Integrity Matters
June 15, 2005

Racer's comments sound like a threat

Question: (E-191)

Dear Jim:

After being rear-ended in a race and swerving out of contention, NASCAR driver Jeff Gordon said of fellow driver Tony Stewart: "All I can say is that the next time Tony's holding me up, it won't be very long for him to be out of my way." How dangerous is a comment like that?


Threat of bodily harm from competitive race drivers can have legal ramifications. Gordon has now threatened a colleague - on the record.

So, let's picture these two competitors in a future race. Gordon bumps Stewart and one or more cars crash, causing a fatality. Gordon said he would get him out of the way, and causing a crash is not an accident.

Intentionally causing a wreck at 200 mph might be classified as vehicular manslaughter or even premeditated murder. He has set a disgusting example.

Unfortunately, sporting events, games and entertainment are imitating life at its most brutal level. Athletic competition, at least early on, served to provide socially acceptable forms of controlled combat, avoiding blood and death.

But today, career-ending cheap shots in hockey are matched in baseball with vicious slides into opposing players. Pitchers purposely hit batters. Intensity becomes ferocity as frenzied fans devolve into modern-day "throwbacks" to a time when citizens asked for more lions to eat Christians in the coliseum.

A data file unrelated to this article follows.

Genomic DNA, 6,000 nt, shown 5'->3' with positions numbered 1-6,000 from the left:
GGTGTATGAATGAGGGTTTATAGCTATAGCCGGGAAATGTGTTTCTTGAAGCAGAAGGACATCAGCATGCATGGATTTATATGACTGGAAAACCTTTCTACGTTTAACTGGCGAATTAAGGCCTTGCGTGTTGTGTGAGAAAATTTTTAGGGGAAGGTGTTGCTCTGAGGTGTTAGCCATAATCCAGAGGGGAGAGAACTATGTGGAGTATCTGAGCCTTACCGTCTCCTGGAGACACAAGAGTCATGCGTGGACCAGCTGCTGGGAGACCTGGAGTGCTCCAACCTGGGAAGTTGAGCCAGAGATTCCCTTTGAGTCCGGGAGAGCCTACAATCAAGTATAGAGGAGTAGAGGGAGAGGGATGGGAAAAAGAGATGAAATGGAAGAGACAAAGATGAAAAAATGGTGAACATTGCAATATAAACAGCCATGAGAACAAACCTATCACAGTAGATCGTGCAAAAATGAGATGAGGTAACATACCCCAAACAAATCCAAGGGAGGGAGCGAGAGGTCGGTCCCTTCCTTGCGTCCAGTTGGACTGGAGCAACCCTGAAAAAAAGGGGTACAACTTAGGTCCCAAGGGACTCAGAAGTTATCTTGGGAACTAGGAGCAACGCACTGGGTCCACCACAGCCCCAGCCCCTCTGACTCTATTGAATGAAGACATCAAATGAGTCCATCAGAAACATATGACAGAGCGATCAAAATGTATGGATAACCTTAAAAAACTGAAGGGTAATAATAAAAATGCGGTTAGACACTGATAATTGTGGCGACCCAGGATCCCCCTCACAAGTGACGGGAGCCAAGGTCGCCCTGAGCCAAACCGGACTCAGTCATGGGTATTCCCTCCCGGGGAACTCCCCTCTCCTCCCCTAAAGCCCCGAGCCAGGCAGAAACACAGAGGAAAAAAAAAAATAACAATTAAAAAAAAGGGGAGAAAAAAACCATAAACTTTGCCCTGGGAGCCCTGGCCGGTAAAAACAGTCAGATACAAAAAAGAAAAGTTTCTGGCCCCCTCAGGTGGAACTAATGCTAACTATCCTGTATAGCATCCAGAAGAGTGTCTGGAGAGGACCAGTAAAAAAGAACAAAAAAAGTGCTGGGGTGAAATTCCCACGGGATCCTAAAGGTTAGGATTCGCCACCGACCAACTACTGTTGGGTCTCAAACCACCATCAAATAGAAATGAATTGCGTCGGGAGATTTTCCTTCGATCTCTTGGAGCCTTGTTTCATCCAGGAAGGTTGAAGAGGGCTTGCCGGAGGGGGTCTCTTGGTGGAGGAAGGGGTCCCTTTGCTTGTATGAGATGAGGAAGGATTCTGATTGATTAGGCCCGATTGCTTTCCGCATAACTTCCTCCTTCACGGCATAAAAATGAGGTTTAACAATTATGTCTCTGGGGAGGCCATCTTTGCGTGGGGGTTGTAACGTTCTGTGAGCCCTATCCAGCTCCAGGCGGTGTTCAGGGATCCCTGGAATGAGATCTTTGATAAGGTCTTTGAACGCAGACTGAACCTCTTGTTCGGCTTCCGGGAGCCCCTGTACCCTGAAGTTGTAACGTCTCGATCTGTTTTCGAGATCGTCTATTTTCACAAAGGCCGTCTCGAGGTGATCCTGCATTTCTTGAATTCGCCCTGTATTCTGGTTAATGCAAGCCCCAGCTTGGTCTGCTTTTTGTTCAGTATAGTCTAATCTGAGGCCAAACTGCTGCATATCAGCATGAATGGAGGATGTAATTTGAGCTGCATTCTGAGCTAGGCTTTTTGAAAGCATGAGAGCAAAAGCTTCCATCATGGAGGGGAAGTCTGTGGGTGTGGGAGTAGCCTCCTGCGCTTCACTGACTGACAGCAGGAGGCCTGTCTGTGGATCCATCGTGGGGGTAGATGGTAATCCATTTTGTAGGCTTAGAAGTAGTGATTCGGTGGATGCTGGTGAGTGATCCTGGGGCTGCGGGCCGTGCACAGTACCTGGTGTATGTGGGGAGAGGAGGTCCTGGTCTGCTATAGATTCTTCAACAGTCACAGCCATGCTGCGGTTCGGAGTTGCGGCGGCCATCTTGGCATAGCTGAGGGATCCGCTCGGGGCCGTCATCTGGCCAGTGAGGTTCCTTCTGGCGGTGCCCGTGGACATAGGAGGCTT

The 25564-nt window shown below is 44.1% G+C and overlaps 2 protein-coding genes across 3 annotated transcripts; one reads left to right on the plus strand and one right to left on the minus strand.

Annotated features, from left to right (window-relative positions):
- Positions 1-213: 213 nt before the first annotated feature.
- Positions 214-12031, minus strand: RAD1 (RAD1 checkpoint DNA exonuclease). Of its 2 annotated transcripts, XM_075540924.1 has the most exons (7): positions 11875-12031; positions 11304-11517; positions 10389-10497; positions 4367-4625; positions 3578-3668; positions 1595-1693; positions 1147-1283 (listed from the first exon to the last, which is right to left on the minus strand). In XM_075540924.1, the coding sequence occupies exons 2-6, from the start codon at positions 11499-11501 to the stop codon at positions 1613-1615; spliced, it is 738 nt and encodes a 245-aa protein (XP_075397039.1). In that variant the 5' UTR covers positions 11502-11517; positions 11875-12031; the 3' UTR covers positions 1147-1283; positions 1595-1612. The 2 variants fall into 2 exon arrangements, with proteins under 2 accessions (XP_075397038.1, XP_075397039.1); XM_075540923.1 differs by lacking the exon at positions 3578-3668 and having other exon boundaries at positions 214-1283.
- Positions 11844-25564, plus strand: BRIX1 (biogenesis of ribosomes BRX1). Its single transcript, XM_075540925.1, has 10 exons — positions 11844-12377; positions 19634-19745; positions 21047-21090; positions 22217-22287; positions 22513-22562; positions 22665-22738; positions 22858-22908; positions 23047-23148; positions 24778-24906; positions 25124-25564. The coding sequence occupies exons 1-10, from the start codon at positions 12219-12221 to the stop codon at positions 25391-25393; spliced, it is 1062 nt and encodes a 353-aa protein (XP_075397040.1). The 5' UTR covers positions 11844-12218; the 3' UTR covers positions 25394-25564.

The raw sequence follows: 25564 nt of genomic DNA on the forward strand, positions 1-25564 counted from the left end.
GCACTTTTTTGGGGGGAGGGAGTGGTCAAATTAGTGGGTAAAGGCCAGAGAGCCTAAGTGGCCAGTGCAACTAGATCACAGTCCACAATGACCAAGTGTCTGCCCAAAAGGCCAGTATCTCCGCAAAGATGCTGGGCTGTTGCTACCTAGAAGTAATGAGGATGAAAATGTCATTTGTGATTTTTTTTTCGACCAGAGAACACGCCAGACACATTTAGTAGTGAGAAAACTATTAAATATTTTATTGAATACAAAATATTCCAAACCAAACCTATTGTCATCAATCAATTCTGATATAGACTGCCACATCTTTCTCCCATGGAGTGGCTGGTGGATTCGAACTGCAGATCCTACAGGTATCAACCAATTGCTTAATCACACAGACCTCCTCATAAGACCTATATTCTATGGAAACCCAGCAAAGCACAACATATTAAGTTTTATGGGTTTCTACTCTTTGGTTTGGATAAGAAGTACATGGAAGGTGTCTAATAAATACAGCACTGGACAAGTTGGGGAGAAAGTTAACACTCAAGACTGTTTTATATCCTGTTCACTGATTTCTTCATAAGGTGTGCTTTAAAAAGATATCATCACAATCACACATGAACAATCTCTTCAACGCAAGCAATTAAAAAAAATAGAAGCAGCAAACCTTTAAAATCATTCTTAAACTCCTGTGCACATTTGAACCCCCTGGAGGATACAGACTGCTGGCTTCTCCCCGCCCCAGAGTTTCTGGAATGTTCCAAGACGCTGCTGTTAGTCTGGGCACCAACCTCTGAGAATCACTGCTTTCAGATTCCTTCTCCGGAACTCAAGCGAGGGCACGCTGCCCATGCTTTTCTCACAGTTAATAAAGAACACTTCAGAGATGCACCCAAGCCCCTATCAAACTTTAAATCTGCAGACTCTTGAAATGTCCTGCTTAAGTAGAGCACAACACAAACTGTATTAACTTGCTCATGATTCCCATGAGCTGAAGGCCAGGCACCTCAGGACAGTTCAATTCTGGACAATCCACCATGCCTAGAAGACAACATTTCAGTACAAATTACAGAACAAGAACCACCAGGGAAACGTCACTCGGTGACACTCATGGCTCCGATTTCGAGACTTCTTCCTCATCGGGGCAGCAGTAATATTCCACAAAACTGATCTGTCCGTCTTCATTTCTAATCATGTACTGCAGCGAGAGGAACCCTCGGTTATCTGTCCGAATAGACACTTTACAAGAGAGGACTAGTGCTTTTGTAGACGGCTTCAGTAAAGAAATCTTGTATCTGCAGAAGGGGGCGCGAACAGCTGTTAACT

This acrimonious sporting atmosphere smells of gladiators, fighting to the death.

Violence, in too many instances, has replaced finesse, professionalism, skill and sportsmanship. If maturity is grace under pressure, then Jeff Gordon (and lots of other high-profile, spoiled athletes) has failed to live up to the best he could be.

Competition requires a level field. Playing by the rules is expected, all the time.

A sense of proportion also needs to surround all sporting events.

Threats of violence are inappropriate in a civilized society, including the world of sports competition, especially when driving a vehicle 200 mph.

So, how might the rest of us help encourage integrity-centered behavior? Boycott events and products that promote hate, hurt and mayhem. Support "performers" who are positive role models and purchasing products they endorse.

Communicate to sporting leagues and associations the kinds of behavior you approve for yourself, your children and grandchildren.

Cheer competence, sportsmanship and athletic skill.

Replace jeers and "booing" with deafening silence for those who behave inappropriately.

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